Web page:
Symbolism in Poetry by Lacquer Painting

by - September 01, 2021

Yongwoo Lee  | Art Academic, Professor at Shanghai University

Chae Rimm continuously worked with lacquer before it became a new form of contemporary art. Creating a new form of contemporary art was a great challenge that required tremendous tenacity and extensive experimentation because it was impossible to achieve by merely changing forms of work or developing new lacquer painting techniques. First of all, the artist should prove that lacquer painting is an art genre that can be elevated to the level of non-functional discussion from functional art through her work, and it should transcend the complex conceptual definition and boundaries of contemporary art. What is more, theories of contemporary art tend to delve into experimentation and the zeitgeist with focus on process as well as the political, social, and cultural independence of the work rather than functional perfection.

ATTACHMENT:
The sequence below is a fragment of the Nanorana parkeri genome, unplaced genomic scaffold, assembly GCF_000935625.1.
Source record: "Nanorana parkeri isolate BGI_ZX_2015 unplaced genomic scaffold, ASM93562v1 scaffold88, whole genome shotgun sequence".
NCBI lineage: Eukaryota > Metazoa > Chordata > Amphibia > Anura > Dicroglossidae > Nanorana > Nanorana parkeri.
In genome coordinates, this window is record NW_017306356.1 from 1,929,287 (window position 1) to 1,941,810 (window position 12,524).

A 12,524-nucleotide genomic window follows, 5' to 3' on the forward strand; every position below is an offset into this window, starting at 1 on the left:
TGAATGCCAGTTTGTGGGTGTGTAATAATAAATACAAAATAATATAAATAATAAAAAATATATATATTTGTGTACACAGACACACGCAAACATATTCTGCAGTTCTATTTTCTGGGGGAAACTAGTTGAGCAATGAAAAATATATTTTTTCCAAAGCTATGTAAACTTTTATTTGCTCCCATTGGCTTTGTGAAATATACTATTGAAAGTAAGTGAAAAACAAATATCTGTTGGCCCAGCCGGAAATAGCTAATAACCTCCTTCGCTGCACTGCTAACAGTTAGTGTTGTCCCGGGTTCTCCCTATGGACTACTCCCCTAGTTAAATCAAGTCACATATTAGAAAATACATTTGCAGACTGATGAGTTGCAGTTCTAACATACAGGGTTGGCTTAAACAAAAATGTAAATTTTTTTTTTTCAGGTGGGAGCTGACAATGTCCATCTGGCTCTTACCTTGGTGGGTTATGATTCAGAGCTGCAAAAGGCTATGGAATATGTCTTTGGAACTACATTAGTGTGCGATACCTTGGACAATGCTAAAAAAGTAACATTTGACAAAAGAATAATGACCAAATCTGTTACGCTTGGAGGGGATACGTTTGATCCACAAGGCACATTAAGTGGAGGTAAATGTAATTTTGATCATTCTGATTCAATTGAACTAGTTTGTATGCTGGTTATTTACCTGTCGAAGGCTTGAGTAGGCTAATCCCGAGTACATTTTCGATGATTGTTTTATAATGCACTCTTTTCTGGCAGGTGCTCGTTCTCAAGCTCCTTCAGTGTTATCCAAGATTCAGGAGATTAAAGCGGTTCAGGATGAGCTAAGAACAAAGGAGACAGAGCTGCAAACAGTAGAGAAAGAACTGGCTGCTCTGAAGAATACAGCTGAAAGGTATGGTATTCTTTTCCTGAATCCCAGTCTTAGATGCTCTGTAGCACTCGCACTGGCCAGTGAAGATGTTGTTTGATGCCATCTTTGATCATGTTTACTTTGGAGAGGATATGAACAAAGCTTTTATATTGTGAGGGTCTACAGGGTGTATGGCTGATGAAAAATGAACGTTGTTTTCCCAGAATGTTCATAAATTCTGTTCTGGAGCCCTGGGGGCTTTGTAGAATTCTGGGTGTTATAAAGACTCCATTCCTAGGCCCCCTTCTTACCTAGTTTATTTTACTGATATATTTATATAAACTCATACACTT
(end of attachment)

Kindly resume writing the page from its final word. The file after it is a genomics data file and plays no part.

Chae Rimm’s ‘lacquer painting’ is firmly rooted in tradition, but it is also evolving into something wholly original and ever more diverse. Her art attracts great attention for her elegant handling of lacquer, traditional craftsmanship underpinned by perfect technique of meticulous jewelry design, and her willingness to bring crafts and contemporary art together as one. If contemporary art is provocative fusion cuisine created by joining experimental, challenging concepts and subversive values of the material and the non-material, behavior, and the avant-garde, Chae Rimm’s art is poetic, emotional landscape of savory flavor created by lacquer painting.

The Good Earth
 Ottchil (Korean lacquer), Hemp cloth, Hanji(Korean paper) on wood